So wrote The Observer as early as 1961 in a profile which Simon Heffer, praises, in his own magisterial biography of Powell, "as perhaps the most insightful piece of journalism ever written about Powell".
So perhaps it is not difficult to see why Enoch Powell should be a political hero of Mr Daniel Hannan, who recently returned from holiday robustly unapologetic about his guerilla campaign to chip away at any sense that Cameroonian brand decontamination has changed in any way what right-thinking Tories believe.
It is probably more than Powell's fervent Euroscepticism. Perhaps it is also that he was almost certainly the most uncompromisingly ideologically driven frontbench politician of the twentieth century.
What Hannan said in an interview with the Reason Foundation in California was this:
Q: "Who are your political influences? I've seen you reference Ron Paul, I believe you have referenced Hayek and Friedman on your blog.
Hannan: "Yeah, all of those guys...In the British context, Enoch Powell. He was somebody who understood the importance of national democracy, who understood why you need to live in an independent country and what that meant, as well as being a free marketeer and a small government Conservative."
Paul Waugh reports that CCHQ is relaxed, because Hannan was not praising Powell's views on immigration or race. Cameron previously defenestrated the Tory ppc and former Birmingham Post Nigel Hastilow for innocuously suggesting that "Enoch was right" about immigration, and refusing to withdraw the remarks or apologise.
While CCHQ are simply seeking to duck or contain the controversy, Powell's views on the nature of national independence can not very easily be separated from his controversial views on immigration or "race". (Powell was adamant that he did not believe in race or racial categories - but his belief in nation involved a cultural essentialism and a 'kith and kin' understanding of who could ever belong to 'a people').
For Powell, these questions were inextricably linked, and formed the core of his political beliefs. And the priority he gave to the existential question of national identity trumped his instincts as a 'small government' Conservative.
Now I very much doubt that anything of the "dog whistle" is intended in Hannan's argument, though I do rather expect that he may take some mischevious pleasure in tweaking the Cameroonian tail by praising Enoch while not crossing the line.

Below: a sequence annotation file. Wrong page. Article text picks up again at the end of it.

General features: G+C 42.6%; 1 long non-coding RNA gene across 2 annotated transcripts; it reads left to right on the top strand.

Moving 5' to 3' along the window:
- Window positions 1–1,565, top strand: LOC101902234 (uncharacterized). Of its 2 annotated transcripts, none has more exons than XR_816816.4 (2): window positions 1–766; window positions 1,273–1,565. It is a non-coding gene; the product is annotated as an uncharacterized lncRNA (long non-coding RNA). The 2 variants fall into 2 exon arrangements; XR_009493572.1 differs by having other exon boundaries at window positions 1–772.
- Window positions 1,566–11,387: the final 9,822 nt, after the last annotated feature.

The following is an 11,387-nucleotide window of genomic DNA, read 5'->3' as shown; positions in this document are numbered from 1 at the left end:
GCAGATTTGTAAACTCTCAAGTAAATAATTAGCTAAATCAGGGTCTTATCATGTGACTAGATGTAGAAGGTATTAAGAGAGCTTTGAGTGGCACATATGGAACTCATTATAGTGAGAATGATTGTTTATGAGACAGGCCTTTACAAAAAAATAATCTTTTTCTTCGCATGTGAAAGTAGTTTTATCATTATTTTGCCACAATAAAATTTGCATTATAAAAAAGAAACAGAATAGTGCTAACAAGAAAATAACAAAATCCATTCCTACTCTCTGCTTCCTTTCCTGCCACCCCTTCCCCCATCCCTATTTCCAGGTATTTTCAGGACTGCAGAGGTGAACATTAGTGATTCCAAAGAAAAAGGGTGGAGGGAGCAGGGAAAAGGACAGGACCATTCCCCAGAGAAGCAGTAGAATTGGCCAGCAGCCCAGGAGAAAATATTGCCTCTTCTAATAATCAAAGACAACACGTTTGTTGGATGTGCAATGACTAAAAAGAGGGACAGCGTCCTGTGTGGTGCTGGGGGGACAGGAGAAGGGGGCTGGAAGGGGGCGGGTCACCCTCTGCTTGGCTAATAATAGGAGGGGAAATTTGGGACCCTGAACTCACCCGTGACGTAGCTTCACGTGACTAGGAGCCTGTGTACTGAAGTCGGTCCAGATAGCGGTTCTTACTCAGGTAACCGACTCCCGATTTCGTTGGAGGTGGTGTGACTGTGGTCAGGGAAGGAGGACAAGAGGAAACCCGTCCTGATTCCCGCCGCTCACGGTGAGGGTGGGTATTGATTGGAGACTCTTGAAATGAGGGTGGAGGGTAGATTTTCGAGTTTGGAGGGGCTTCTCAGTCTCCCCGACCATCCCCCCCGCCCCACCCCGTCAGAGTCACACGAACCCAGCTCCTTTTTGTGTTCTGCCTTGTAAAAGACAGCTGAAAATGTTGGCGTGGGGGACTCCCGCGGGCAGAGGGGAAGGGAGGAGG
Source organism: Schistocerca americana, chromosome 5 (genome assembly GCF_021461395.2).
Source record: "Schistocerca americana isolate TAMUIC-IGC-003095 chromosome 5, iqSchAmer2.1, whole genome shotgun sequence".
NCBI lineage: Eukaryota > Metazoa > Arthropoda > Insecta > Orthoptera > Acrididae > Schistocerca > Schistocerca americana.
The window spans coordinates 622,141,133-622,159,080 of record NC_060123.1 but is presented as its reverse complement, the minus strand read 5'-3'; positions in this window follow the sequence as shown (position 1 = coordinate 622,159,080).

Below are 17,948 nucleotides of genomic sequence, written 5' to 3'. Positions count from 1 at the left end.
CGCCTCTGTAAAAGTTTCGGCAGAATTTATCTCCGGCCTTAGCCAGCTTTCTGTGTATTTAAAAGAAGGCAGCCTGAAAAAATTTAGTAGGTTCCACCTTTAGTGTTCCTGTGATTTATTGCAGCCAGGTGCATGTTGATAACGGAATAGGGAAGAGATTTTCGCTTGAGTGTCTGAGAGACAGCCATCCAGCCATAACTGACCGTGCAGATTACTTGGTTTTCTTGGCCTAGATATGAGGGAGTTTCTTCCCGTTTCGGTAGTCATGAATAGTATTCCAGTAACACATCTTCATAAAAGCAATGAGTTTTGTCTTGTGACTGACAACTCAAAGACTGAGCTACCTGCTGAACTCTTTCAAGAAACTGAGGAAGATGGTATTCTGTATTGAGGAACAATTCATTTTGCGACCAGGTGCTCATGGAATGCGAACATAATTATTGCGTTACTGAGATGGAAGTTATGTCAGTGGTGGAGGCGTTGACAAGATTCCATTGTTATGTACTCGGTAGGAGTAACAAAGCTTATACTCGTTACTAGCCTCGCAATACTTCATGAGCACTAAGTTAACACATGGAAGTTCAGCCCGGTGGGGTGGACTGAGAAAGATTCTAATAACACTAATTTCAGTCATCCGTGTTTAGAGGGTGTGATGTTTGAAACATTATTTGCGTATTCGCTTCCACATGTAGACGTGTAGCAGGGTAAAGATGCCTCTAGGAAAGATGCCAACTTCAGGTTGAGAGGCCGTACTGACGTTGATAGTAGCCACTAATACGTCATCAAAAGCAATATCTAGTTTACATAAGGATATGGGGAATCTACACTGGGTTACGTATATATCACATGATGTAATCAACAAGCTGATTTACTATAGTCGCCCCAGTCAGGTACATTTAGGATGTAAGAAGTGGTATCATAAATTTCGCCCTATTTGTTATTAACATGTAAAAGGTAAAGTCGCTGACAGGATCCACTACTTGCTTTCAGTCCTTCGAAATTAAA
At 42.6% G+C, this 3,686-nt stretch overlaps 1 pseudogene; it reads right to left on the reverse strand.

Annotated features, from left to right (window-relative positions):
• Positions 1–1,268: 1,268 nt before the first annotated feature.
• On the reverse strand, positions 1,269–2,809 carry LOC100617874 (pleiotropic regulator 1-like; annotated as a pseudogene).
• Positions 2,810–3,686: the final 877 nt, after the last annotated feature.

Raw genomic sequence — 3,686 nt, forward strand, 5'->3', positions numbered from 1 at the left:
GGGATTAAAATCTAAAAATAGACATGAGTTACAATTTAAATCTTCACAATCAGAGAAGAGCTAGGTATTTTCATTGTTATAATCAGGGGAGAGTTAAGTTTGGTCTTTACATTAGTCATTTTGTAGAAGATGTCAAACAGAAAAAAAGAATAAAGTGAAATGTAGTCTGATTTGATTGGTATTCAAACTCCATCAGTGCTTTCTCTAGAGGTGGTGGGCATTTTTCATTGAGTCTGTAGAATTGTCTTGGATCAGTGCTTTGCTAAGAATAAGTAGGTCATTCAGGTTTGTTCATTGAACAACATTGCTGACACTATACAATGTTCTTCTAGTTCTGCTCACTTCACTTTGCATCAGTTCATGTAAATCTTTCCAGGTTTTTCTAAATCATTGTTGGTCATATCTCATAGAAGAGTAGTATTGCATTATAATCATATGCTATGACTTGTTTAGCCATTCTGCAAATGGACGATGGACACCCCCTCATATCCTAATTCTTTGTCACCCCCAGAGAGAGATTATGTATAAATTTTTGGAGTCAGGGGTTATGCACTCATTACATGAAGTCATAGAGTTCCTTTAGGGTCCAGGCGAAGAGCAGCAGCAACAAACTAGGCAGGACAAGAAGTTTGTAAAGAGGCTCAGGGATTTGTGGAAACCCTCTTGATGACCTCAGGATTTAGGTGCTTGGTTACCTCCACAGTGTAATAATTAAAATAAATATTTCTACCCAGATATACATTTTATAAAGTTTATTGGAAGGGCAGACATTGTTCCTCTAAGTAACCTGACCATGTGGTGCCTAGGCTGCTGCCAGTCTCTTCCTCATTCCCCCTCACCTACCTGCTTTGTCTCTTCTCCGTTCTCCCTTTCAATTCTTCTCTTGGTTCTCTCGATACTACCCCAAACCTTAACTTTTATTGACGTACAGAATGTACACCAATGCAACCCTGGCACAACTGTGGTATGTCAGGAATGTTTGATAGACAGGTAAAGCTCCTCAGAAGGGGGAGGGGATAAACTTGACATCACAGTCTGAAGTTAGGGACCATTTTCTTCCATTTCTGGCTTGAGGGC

I take Hannan to be sincere in his Hayekian liberalism, which makes him a liberal on race and on immigration too.
However, I very much doubt that those views can sensibly be combined with any substantive praise for Powell's views on the nature or meaning of national independence.
This seems to me indisputable if one reads not just the famous Rivers of Blood speech, but in Powell's next speech on this topic given in Eastbourne seven months later (full text) which is rather less well known.
I wrote about this speech in detail on Open Democracy last year to show why Nigel Farage - who also has libertarian instincts - must be mistaken in his understanding of what Powell was advocating to make the claim that "Had we listened to Enoch, we would have much better race relations now than we have got", which reflects a commonplace mythology about Enoch's impact on the immigration debate.
I don't wish to deny Hannan his right to pick his own political heroes or talk about them in public - but he might do well to acknowledge that Powell's understanding of nationhood must be of very little use to any modern, libertarian or non-reactionary Euroscepticism today.
Certainly, no libertarian Eurosceptic could find much use for Powell's views of the essence of nationhood and national independence.